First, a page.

The Craft of Writing — February 2022


The Mad River Magic Series with Dr. Steve Hooley


I’m excited to continue this year’s CRAFT OF WRITING blog where we’re focusing entirely on mystery, suspense, thriller, and fantasy novels. 

My guest today is Dr. Steve Hooley. Steve is a retired physician who has written the Mad River Magic YA Fantasy Series and has agreed to share his journey with us. So grab your magic wands, hop in your barrel cart, and get ready for a wild ride into fantasy land!

You can find the series at



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Steve Hooley is a physician/writer. He has published seven short stories in four anthologies, his father’s memoirs, and is currently working on a middle-grade fantasy series, Mad River Magic.

Steve lives with his wife, Cindy, in rural western Ohio. They have five children and seven grandchildren. When not writing or practicing medicine, he likes to do woodturning and care for his enchanted forest.


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Welcome Steve Hooley, and thank you for joining us!

Thank you for the invitation.

A physician’s life doesn’t sound like it would leave a lot of time for writing. Can you tell us why you decided to write?

I became interested in high school, but set aside the humanities for science and math in college, so that I could pursue medicine. When my father was 89 (with severe dementia), and our family was planning a 90th birthday celebration for him, I edited a memoir he had written years before and never published. I gave him a box of his books on his birthday. Even though he didn’t understand, the look on his face gave me the desire to get into writing again. I took a correspondence course, began going to writers’ conferences, and reading everything I could get my hands on. Until retirement about a year ago, I wrote on Wednesdays and weekends. Now, I am excited to be able to writer every day.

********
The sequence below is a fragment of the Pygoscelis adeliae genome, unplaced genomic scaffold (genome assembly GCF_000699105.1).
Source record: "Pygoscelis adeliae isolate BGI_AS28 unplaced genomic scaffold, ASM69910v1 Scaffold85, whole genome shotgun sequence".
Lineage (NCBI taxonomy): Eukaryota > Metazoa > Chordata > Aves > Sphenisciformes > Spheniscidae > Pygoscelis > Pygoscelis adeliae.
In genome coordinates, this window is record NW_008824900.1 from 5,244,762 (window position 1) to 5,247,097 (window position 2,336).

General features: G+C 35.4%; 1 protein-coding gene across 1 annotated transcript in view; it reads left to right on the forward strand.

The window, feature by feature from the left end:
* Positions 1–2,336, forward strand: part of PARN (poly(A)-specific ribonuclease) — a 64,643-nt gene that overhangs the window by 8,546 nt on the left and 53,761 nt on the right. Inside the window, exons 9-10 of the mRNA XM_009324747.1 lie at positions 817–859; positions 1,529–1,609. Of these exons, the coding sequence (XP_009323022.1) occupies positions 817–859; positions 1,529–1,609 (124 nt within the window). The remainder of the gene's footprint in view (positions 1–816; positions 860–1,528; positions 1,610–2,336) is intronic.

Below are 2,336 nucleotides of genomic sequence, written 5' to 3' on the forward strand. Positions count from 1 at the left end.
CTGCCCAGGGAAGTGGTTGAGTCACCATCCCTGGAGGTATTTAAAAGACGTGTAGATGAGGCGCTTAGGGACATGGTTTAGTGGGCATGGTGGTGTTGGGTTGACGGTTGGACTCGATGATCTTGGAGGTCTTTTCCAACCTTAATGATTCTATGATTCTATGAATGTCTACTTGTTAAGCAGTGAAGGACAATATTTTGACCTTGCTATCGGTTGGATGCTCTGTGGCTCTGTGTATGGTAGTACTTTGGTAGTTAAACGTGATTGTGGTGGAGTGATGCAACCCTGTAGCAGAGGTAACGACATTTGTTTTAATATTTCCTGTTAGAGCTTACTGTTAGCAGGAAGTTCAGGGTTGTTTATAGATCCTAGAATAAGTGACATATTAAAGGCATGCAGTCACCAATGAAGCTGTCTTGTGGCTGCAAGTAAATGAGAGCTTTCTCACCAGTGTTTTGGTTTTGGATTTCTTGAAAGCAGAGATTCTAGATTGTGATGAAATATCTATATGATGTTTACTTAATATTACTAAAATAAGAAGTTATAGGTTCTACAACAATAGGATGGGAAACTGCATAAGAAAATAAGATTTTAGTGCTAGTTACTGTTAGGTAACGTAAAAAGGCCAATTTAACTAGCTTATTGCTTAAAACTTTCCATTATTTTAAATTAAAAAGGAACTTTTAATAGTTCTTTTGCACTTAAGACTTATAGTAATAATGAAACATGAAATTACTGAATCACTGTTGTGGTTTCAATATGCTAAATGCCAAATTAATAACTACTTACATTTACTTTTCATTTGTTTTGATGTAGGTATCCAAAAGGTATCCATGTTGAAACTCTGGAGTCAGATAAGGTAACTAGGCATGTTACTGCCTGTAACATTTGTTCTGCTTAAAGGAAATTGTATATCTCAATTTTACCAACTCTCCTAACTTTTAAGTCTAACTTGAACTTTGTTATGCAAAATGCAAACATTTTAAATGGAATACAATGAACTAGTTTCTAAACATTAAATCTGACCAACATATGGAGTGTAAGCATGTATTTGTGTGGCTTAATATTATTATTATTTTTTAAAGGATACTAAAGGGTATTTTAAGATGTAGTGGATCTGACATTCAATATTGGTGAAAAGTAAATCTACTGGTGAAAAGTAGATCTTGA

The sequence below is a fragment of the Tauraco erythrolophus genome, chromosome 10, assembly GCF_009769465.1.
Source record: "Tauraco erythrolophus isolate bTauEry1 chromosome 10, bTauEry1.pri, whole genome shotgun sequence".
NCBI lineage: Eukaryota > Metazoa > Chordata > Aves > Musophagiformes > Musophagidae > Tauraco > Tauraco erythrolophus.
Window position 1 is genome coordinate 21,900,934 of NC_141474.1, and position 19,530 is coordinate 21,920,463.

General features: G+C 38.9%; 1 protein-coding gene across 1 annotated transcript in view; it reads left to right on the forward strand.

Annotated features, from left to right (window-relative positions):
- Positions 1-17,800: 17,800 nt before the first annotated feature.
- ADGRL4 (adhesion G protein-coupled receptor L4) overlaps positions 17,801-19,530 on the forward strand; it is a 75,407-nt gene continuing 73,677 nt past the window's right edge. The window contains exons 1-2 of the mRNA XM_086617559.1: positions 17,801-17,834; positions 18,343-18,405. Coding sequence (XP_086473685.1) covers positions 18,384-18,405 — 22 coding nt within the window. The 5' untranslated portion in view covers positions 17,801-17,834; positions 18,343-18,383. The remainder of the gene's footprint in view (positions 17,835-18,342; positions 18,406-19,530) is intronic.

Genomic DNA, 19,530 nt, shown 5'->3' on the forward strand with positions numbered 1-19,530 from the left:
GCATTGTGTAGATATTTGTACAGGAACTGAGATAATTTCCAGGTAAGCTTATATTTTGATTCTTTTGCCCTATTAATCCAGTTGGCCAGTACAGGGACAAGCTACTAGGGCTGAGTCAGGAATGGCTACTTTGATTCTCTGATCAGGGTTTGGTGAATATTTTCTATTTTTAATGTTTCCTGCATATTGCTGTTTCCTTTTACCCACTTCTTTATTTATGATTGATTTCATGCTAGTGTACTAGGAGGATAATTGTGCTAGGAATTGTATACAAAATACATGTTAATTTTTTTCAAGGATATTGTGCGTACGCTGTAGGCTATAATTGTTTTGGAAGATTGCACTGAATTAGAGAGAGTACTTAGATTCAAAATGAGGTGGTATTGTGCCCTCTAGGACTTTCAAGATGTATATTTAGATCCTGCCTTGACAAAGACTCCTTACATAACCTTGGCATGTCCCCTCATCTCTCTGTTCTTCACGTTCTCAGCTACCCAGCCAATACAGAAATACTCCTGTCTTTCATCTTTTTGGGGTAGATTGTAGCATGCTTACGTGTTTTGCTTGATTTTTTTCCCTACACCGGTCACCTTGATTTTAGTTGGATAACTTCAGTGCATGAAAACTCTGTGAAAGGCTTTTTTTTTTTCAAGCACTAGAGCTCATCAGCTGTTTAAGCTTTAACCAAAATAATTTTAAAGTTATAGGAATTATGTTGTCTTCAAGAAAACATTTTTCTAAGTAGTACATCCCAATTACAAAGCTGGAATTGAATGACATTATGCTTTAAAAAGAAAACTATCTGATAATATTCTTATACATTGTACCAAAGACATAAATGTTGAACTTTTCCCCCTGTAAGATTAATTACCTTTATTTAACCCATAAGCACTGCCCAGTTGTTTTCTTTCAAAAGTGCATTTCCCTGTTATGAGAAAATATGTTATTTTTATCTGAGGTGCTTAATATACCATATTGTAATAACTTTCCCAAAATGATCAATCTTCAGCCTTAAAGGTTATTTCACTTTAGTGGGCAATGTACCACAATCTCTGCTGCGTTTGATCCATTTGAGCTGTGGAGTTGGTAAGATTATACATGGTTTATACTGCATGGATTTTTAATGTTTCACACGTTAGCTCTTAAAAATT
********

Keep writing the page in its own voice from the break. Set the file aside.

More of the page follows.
What inspired you to write a YA fantasy series? Did you know it would be a series from the start?

About four years ago, I became frustrated with the direction children’s literature was going. I had six grandchildren at that point (seven now, and another one on the way) and I wanted them to have some clean and wholesome literature to read when they became middle-grade and teen-young adult. I also wanted to give them something that would last generations. I call it leaving a legacy.

I did plan for a series from the beginning. (See below.)


You have some very interesting characters in Mad River Magic. How did you create them?

The main characters are based on the seven cousins (my grandchildren), and it has been fun watching them grow up and see what kind of personalities they are developing. The main character, Bolt, is the “red-headed daredevil on crutches.” I noticed that many of the fantasy series gave the main character a handicap. I gave Bolt Becker Muscular Dystrophy, a form with late onset and possible sparing of the shoulder muscles. This allowed him to function on crutches and provided a need for magic flying barrel carts. Other recurring characters are allies who embody wisdom, knowledge, healing, etc. The really strange characters that are unique to each book are “created” according to the need of the theme and plot – the stranger and more unusual the better.


How do you incorporate your knowledge of medicine into your books?

Each book is set in a biological/anatomical system. For example, the first book is set in the conscience (abstract), the second on a giant DNA molecule, the third in the skeleton, the fourth in the cardiovascular system, and the 5th (not yet published) in the skin. The system is picked according to the theme of the book.


Do you have plans for future Mad River Magic books?

Yes. #5 is in editing and beta reading. I plan for another five or six. The next one will probably be set in the muscular system, with a theme of the dangers of sedentary (pandemic) lack of activity and exercise.


I know you’re interested in honing your craft. What resources do you use to become a better writer?

I read craft of writing books along with fiction. I’ve attended many conferences, and will probably resume going when the pandemic craziness has settled. I am fortunate to be associated with some very talented fellow bloggers at The Kill Zone blog, and learn a lot from them. I follow some writers’ blogs and newsletters. And I’m always on the lookout for new resources.


What advice would you give an aspiring author of YA Fantasy?